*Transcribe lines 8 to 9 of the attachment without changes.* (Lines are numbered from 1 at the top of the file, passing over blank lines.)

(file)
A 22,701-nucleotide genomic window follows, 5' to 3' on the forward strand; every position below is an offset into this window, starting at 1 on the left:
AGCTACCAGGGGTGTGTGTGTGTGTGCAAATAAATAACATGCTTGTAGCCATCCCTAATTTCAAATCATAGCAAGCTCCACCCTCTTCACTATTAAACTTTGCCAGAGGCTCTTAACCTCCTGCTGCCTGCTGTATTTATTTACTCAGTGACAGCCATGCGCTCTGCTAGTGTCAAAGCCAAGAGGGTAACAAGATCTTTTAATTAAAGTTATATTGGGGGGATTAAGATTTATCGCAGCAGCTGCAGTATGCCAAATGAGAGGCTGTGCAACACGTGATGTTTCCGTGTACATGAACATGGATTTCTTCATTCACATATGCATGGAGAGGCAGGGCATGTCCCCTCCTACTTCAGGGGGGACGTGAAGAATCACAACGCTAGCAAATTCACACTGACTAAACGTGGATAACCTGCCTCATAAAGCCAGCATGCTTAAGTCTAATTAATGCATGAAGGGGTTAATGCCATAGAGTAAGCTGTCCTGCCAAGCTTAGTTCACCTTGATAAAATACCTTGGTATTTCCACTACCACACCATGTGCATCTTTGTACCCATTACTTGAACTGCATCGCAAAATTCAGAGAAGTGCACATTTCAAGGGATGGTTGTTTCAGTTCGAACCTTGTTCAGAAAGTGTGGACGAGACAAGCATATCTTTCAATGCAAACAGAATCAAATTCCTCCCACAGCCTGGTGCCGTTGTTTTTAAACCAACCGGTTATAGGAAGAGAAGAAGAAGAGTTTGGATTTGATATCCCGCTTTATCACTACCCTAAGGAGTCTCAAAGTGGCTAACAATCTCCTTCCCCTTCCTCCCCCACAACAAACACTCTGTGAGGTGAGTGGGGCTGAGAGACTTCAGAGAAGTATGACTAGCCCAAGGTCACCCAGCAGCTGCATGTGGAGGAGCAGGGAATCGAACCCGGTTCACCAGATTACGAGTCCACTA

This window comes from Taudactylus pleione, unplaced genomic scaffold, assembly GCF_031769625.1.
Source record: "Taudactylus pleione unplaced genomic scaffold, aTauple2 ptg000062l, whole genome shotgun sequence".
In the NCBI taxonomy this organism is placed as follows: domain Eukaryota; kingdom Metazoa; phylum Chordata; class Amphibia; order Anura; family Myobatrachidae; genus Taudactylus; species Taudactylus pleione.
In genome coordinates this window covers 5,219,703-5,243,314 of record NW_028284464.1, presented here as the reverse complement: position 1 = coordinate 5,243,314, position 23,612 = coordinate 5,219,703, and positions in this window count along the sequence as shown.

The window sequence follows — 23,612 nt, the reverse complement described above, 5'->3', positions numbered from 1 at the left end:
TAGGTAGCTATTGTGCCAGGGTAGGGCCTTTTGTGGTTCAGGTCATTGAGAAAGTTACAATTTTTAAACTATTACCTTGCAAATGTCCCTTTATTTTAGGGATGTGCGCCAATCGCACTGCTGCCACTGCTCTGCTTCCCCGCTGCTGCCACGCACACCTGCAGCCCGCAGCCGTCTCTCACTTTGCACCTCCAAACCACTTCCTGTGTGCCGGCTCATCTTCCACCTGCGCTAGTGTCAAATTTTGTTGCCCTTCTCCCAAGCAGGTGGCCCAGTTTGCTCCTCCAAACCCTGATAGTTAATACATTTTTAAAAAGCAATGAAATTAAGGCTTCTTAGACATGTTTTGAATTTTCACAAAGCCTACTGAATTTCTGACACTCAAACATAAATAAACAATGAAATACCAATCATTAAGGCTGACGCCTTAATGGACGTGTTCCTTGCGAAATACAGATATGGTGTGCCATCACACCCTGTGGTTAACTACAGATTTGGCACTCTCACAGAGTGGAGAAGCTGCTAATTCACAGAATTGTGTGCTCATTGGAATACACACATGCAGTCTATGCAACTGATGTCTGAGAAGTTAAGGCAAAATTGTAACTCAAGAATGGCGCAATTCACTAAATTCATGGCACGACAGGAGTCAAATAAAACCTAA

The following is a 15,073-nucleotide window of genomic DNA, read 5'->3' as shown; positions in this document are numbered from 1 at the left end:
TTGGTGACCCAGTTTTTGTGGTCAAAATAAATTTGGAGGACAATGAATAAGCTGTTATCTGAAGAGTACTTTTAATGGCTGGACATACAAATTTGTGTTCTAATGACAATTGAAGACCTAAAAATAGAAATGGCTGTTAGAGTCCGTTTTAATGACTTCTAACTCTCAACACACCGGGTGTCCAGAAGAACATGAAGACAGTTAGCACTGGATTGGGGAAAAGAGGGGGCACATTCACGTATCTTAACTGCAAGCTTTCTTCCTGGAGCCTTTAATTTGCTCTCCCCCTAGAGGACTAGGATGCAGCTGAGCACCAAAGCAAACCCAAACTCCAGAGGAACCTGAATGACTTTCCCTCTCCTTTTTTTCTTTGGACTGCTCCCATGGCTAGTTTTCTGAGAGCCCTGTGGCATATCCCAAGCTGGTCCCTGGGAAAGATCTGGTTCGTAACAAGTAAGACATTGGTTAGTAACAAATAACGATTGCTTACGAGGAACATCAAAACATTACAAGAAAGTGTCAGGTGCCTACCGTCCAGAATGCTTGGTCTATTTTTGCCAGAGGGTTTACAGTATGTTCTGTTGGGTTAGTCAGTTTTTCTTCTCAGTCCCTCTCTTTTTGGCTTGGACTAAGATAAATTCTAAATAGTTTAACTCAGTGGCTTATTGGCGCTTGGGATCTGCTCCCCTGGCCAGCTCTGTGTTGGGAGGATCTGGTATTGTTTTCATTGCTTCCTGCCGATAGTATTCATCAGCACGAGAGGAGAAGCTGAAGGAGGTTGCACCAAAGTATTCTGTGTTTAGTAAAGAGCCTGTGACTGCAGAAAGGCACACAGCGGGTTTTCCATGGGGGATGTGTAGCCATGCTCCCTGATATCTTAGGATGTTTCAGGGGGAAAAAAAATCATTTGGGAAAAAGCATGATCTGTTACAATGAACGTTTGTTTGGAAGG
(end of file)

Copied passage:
TAGGTAGCTATTGTGCCAGGGTAGGGCCTTTTGTGGTTCAGGTCATTGAGAAAGTTACAATTTTTAAACTATTACCTTGCAAATGTCCCTTTATTTTAGGGATGTGCGCCAATCGCACTGCTGCCACTGCTCTGCTTCCCCGCTGCTGCCACGCACACCTGCAGCCCGCAGCCGTCTCTCACTTTGCACCTCCAAACCACTTCCTGTGTGCCGGCTCATCTTCCACCTGCGCTAGTGTCAAATTTTGTTGCCCTTCTCCCAAGCAGGTGGCCCAGTTTGCTCCTCCAAACCCTGATAGTTAATACATTTTTAAAAAGCAATGAAATTAAGGCTTCTTAGACATGTTTTGAATTTTCACAAAGCCTACTGAATTTCTGACACTCAAACATAAATAAACAATGAAATACCAATCATTAAGGCTGACGCCTTAATGGACGTGTTCCTTGCGAAATACAGATATGGTGTGCCATCACACCCTGTGGTTAACTACAGATTTGGCACTCTCACAGAGTGGAGAAGCTGCTAATTCACAGAATTGTGTGCTCATTGGAATACACACATGCAGTCTATGCAACTGATGTCTGAGAAGTTAAGGCAAAATTGTAACTCAAGAATGGCGCAATTCACTAAATTCATGGCACGACAGGAGTCAAATAAAACCTAA

The following is a 15,073-nucleotide window of genomic DNA, read 5'->3' as shown; positions in this document are numbered from 1 at the left end: